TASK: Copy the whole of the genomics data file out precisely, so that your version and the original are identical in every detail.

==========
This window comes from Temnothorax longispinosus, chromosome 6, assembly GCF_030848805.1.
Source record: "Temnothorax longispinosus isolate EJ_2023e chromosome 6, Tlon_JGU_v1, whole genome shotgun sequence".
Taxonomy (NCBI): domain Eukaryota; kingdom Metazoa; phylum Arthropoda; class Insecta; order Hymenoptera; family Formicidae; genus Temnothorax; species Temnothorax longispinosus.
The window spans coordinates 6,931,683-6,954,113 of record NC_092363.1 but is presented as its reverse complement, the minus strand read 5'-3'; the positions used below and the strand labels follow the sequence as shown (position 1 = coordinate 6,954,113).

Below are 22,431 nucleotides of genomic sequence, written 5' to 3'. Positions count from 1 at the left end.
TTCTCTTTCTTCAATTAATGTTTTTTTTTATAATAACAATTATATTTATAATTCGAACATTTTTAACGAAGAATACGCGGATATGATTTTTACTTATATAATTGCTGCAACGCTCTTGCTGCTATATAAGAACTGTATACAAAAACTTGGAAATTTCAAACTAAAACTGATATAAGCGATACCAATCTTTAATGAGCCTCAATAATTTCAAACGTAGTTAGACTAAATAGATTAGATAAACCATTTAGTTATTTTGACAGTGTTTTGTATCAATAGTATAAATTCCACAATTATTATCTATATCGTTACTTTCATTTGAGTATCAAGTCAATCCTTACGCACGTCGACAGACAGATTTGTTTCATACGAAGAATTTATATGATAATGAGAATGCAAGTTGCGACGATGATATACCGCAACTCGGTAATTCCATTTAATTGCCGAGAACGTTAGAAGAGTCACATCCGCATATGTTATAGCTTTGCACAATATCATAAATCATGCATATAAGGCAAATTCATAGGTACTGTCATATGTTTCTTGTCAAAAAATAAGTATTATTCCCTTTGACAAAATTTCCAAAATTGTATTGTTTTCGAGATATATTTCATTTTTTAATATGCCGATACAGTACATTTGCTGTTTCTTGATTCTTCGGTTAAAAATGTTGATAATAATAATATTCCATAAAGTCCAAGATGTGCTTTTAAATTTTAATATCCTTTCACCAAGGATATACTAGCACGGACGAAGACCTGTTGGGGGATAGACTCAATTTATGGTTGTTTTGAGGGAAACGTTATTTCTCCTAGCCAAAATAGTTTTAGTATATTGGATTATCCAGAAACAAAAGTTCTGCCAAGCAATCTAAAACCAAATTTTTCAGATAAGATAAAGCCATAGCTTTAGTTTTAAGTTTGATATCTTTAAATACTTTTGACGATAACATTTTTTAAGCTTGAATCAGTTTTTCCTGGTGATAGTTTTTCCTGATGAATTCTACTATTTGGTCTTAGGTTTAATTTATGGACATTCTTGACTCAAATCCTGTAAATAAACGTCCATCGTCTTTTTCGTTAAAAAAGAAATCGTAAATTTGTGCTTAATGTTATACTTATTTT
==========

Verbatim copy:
This window comes from Temnothorax longispinosus, chromosome 6, assembly GCF_030848805.1.
Source record: "Temnothorax longispinosus isolate EJ_2023e chromosome 6, Tlon_JGU_v1, whole genome shotgun sequence".
Taxonomy (NCBI): domain Eukaryota; kingdom Metazoa; phylum Arthropoda; class Insecta; order Hymenoptera; family Formicidae; genus Temnothorax; species Temnothorax longispinosus.
The window spans coordinates 6,931,683-6,954,113 of record NC_092363.1 but is presented as its reverse complement, the minus strand read 5'-3'; the positions used below and the strand labels follow the sequence as shown (position 1 = coordinate 6,954,113).

Below are 22,431 nucleotides of genomic sequence, written 5' to 3'. Positions count from 1 at the left end.
TTCTCTTTCTTCAATTAATGTTTTTTTTTATAATAACAATTATATTTATAATTCGAACATTTTTAACGAAGAATACGCGGATATGATTTTTACTTATATAATTGCTGCAACGCTCTTGCTGCTATATAAGAACTGTATACAAAAACTTGGAAATTTCAAACTAAAACTGATATAAGCGATACCAATCTTTAATGAGCCTCAATAATTTCAAACGTAGTTAGACTAAATAGATTAGATAAACCATTTAGTTATTTTGACAGTGTTTTGTATCAATAGTATAAATTCCACAATTATTATCTATATCGTTACTTTCATTTGAGTATCAAGTCAATCCTTACGCACGTCGACAGACAGATTTGTTTCATACGAAGAATTTATATGATAATGAGAATGCAAGTTGCGACGATGATATACCGCAACTCGGTAATTCCATTTAATTGCCGAGAACGTTAGAAGAGTCACATCCGCATATGTTATAGCTTTGCACAATATCATAAATCATGCATATAAGGCAAATTCATAGGTACTGTCATATGTTTCTTGTCAAAAAATAAGTATTATTCCCTTTGACAAAATTTCCAAAATTGTATTGTTTTCGAGATATATTTCATTTTTTAATATGCCGATACAGTACATTTGCTGTTTCTTGATTCTTCGGTTAAAAATGTTGATAATAATAATATTCCATAAAGTCCAAGATGTGCTTTTAAATTTTAATATCCTTTCACCAAGGATATACTAGCACGGACGAAGACCTGTTGGGGGATAGACTCAATTTATGGTTGTTTTGAGGGAAACGTTATTTCTCCTAGCCAAAATAGTTTTAGTATATTGGATTATCCAGAAACAAAAGTTCTGCCAAGCAATCTAAAACCAAATTTTTCAGATAAGATAAAGCCATAGCTTTAGTTTTAAGTTTGATATCTTTAAATACTTTTGACGATAACATTTTTTAAGCTTGAATCAGTTTTTCCTGGTGATAGTTTTTCCTGATGAATTCTACTATTTGGTCTTAGGTTTAATTTATGGACATTCTTGACTCAAATCCTGTAAATAAACGTCCATCGTCTTTTTCGTTAAAAAAGAAATCGTAAATTTGTGCTTAATGTTATACTTATTTT